But hey, let’s create a hypothetical scenario: say every single person who crossed the border illegally was a violent criminal.Would a wall even be effective? Not necessarily. According to Roll Call, in 2017, United States Border Patrol reported the apprehension of 310,000 undocumented immigrants crossing the border. However, in the same year, more than 700,000 undocumented immigrants came through via a legal visa and then overstayed it once it expired. Earlier this year, President Trump claimed the border wall would cost about $12 billion. That’s $12 billion for a wall that would fail to address a significant portion of the population that Trump intends to keep out. From a financial perspective, this is highly questionable. It would be a substantial waste of money, regardless of whether the Mexican government or U.S. taxpayers provide funding.
A significant amount of evidence calls into question the rationale behind the Trump administration’s aggressive stance on immigration. Yet, just last week, Trump claimed he was “going to call up more military” and “that we can’t act like a military would act. If they got a little rough, everybody would go crazy.” Such diction encouraging military violence against undocumented immigrants is not only out of touch, but is insensitive to a population often looking to flee drugs, violence, rape, etc. It is insensitive to a population that often is filled with unarmed women and children. The rhetoric used by our President dehumanizes people who are no less entitled to a life of safety and security than the rest of the white settlers whose descendants live here today in the United States. Those in charge of controlling the border have clearly adopted Trump’s mindset towards these immigrants and asylum seekers. Three published reports from the DHS Office of Inspector General found that ICE detention facilities held “poor treatment and spotty facilities.” On top of that, as of January 2019, 22 people have died in ICE custody within the last two years. 22 people died while in the custody of the country they were hoping to escape to. A treacherous, dangerous journey was made completely futile.
The Trump administration has inhumanely responded to a group of people looking for a better life, a group statistically proven to not represent any more danger to the American people than its own citizens.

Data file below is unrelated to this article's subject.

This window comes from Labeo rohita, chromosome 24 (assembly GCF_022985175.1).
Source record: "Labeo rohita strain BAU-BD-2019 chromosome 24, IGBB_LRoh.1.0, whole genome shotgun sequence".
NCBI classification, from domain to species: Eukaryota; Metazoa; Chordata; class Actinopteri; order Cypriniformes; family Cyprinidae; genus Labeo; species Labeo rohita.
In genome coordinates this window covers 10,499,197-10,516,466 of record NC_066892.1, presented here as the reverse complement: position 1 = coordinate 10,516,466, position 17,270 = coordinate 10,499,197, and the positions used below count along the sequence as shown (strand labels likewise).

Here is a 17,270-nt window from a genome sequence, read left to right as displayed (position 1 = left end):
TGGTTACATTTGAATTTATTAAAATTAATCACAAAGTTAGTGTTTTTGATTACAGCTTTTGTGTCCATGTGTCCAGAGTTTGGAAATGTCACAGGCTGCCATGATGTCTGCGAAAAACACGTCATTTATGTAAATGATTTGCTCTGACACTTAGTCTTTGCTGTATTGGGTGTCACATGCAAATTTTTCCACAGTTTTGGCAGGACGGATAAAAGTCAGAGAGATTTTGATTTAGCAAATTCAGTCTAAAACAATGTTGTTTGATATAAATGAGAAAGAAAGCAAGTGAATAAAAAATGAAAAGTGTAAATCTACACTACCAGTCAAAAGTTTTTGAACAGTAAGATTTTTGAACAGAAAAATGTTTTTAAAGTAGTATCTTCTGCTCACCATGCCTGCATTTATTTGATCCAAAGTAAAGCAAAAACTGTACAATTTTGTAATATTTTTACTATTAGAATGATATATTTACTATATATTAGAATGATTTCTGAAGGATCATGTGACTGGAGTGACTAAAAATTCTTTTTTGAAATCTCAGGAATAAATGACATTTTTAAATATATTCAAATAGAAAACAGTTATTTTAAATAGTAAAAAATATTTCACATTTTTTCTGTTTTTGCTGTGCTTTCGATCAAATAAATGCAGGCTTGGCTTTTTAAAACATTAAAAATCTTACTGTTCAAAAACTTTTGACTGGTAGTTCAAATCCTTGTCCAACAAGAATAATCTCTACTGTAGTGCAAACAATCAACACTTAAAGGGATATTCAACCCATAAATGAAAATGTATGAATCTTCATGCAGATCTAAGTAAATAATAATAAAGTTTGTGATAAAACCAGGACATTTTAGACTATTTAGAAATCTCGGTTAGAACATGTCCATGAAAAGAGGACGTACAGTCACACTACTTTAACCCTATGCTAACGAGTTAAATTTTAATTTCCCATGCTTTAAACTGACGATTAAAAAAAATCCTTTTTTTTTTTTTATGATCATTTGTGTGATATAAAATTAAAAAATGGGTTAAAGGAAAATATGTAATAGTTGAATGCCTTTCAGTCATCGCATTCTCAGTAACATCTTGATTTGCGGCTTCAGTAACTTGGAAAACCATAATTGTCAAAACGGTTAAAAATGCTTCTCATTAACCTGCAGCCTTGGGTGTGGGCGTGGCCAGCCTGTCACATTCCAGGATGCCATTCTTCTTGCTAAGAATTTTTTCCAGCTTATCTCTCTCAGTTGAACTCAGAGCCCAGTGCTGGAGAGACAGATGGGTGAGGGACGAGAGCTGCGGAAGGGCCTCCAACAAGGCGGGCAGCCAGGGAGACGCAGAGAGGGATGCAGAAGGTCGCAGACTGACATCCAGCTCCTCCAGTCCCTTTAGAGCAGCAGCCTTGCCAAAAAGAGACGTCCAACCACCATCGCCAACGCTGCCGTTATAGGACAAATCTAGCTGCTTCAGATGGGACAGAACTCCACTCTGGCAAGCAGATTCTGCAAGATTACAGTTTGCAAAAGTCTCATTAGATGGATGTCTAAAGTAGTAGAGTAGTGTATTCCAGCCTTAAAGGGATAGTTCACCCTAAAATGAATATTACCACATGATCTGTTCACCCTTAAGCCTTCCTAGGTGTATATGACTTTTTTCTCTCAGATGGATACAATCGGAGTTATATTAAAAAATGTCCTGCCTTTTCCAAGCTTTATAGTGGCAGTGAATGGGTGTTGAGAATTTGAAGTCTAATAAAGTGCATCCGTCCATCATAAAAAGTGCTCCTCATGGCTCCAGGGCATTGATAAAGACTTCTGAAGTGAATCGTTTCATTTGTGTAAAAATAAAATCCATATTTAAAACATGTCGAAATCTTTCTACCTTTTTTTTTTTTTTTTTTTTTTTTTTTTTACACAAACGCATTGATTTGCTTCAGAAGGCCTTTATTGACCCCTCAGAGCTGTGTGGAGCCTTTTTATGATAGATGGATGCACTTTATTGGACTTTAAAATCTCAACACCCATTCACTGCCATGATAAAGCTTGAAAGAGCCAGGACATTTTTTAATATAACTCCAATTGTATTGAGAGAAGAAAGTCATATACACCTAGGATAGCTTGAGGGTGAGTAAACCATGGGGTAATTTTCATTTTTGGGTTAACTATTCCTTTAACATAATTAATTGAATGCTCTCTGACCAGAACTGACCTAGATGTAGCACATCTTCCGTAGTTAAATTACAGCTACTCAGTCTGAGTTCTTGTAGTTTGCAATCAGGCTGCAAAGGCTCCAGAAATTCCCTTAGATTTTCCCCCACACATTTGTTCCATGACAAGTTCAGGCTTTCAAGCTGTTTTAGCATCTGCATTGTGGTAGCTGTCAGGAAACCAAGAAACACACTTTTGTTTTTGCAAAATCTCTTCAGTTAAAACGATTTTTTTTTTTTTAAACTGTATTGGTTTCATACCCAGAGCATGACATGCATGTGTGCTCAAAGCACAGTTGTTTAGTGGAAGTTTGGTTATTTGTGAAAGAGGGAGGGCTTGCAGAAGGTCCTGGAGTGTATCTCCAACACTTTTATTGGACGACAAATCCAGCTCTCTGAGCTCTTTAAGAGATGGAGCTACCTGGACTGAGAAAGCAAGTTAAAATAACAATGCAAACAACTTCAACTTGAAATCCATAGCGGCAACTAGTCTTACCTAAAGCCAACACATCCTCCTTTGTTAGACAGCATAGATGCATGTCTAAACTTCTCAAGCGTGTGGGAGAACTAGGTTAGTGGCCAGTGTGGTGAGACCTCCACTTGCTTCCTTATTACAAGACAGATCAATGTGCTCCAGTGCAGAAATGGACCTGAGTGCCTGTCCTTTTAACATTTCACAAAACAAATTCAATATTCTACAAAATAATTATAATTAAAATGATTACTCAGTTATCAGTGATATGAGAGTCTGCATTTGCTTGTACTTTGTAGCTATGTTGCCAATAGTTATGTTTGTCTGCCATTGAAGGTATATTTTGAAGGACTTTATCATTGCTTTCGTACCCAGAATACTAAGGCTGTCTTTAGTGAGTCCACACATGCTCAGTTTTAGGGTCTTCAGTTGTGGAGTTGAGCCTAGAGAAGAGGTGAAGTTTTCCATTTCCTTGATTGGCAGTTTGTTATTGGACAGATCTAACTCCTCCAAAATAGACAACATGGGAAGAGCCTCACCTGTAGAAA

Sadly, this problem of harsh deportations has been perpetuated by multiple administrations, especially the Obama administration, which broke national records of deportations. However, during Obama’s presidency, the United States experienced approximately double the amount of individuals attempting to cross the border than during Trump’s presidency thus far. According to Vox, in September 2018, the United States estimated the apprehension of 31,000 individuals at the border, the most experienced under the Trump administration so far. In comparison, nearly 70,000 individuals were apprehended at the border in May 2014, during Obama’s tenure.
While I do not agree with the Obama administration’s response to this large influx of immigrants, there was at least a circumstantial argument to justify the mass deportations and attempted separations of family at the border. Trump seems to be doing it not because he needs to, but because he simply wants to.
There is no denying there is an issue at the border. Men, women and children are being forced out of their Central American countries and choosing to partake in a perilous journey in the hopes of escaping the dangers and problems of their homes. Yet, I would argue that a larger issue is being created in how the Trump administration has inhumanely responded to a group of people looking for a better life, a group statistically proven to not represent any more danger to the American people than its own citizens. They’re not stealing American jobs and an expensive, fancy wall is certainly not going to keep them out. History will not look back at the policies and actions of this administration kindly.
The Statue of Liberty famously states: “Give me your tired, your poor, Your huddled masses yearning to breathe free, The wretched refuse of your teeming shore. Send these, the homeless, tempest-tost to me, I lift my lamp beside the golden door!”
Yeah fucking right.
Kian Karamdashti wishes our elected leaders were held responsible for the words they relay to the public.
Kian Karamdashti is an Opinion and Nexustentialism staff writer. He studied abroad in London for three months and likes to play soccer – or football as the Brits call it. He is a Sagittarius.